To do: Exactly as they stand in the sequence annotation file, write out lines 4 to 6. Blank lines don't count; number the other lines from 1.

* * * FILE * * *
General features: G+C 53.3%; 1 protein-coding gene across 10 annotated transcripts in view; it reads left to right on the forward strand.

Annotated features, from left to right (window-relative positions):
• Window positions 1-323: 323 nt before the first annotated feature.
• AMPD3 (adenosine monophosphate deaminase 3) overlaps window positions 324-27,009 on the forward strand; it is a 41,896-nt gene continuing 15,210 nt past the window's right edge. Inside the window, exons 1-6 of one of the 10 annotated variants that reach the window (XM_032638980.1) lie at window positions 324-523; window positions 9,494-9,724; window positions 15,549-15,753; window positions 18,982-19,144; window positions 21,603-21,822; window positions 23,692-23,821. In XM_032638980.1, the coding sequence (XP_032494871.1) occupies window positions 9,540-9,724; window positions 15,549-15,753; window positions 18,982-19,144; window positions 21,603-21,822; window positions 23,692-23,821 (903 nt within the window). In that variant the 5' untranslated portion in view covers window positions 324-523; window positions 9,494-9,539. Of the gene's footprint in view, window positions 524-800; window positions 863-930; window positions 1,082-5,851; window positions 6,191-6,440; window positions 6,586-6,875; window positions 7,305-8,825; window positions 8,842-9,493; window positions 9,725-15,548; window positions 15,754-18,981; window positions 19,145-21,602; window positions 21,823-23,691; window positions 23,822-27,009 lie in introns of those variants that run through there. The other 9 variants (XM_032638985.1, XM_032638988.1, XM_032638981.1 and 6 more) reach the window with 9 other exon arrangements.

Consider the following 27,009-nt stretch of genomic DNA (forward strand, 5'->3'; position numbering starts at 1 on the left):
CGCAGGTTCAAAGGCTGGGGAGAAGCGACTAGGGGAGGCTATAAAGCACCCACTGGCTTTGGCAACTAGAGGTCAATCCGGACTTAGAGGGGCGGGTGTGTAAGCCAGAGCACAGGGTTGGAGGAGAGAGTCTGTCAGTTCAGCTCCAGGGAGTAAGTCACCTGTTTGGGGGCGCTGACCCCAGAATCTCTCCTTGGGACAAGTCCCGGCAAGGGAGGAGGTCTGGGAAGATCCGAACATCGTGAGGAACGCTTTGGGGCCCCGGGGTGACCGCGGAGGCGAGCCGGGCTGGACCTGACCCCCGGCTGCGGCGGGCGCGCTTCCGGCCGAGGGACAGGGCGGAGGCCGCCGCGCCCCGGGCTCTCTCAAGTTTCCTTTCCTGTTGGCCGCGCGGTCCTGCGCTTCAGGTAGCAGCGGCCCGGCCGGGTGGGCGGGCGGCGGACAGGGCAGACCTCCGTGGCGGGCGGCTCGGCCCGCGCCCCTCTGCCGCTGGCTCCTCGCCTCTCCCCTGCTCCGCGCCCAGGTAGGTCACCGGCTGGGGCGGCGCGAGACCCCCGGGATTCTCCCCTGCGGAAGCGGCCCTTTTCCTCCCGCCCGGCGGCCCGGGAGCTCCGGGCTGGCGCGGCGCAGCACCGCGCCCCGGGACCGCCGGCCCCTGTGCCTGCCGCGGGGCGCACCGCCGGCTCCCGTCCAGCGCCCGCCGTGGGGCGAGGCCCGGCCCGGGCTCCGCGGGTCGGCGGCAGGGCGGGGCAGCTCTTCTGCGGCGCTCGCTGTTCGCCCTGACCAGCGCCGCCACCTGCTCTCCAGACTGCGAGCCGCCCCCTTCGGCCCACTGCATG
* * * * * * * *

• AMPD3 (adenosine monophosphate deaminase 3) overlaps window positions 324-27,009 on the forward strand; it is a 41,896-nt gene continuing 15,210 nt past the window's right edge. Inside the window, exons 1-6 of one of the 10 annotated variants that reach the window (XM_032638980.1) lie at window positions 324-523; window positions 9,494-9,724; window positions 15,549-15,753; window positions 18,982-19,144; window positions 21,603-21,822; window positions 23,692-23,821. In XM_032638980.1, the coding sequence (XP_032494871.1) occupies window positions 9,540-9,724; window positions 15,549-15,753; window positions 18,982-19,144; window positions 21,603-21,822; window positions 23,692-23,821 (903 nt within the window). In that variant the 5' untranslated portion in view covers window positions 324-523; window positions 9,494-9,539. Of the gene's footprint in view, window positions 524-800; window positions 863-930; window positions 1,082-5,851; window positions 6,191-6,440; window positions 6,586-6,875; window positions 7,305-8,825; window positions 8,842-9,493; window positions 9,725-15,548; window positions 15,754-18,981; window positions 19,145-21,602; window positions 21,823-23,691; window positions 23,822-27,009 lie in introns of those variants that run through there. The other 9 variants (XM_032638985.1, XM_032638988.1, XM_032638981.1 and 6 more) reach the window with 9 other exon arrangements.

Consider the following 27,009-nt stretch of genomic DNA (forward strand, 5'->3'; position numbering starts at 1 on the left):
CGCAGGTTCAAAGGCTGGGGAGAAGCGACTAGGGGAGGCTATAAAGCACCCACTGGCTTTGGCAACTAGAGGTCAATCCGGACTTAGAGGGGCGGGTGTGTAAGCCAGAGCACAGGGTTGGAGGAGAGAGTCTGTCAGTTCAGCTCCAGGGAGTAAGTCACCTGTTTGGGGGCGCTGACCCCAGAATCTCTCCTTGGGACAAGTCCCGGCAAGGGAGGAGGTCTGGGAAGATCCGAACATCGTGAGGAACGCTTTGGGGCCCCGGGGTGACCGCGGAGGCGAGCCGGGCTGGACCTGACCCCCGGCTGCGGCGGGCGCGCTTCCGGCCGAGGGACAGGGCGGAGGCCGCCGCGCCCCGGGCTCTCTCAAGTTTCCTTTCCTGTTGGCCGCGCGGTCCTGCGCTTCAGGTAGCAGCGGCCCGGCCGGGTGGGCGGGCGGCGGACAGGGCAGACCTCCGTGGCGGGCGGCTCGGCCCGCGCCCCTCTGCCGCTGGCTCCTCGCCTCTCCCCTGCTCCGCGCCCAGGTAGGTCACCGGCTGGGGCGGCGCGAGACCCCCGGGATTCTCCCCTGCGGAAGCGGCCCTTTTCCTCCCGCCCGGCGGCCCGGGAGCTCCGGGCTGGCGCGGCGCAGCACCGCGCCCCGGGACCGCCGGCCCCTGTGCCTGCCGCGGGGCGCACCGCCGGCTCCCGTCCAGCGCCCGCCGTGGGGCGAGGCCCGGCCCGGGCTCCGCGGGTCGGCGGCAGGGCGGGGCAGCTCTTCTGCGGCGCTCGCTGTTCGCCCTGACCAGCGCCGCCACCTGCTCTCCAGACTGCGAGCCGCCCCCTTCGGCCCACTGCATG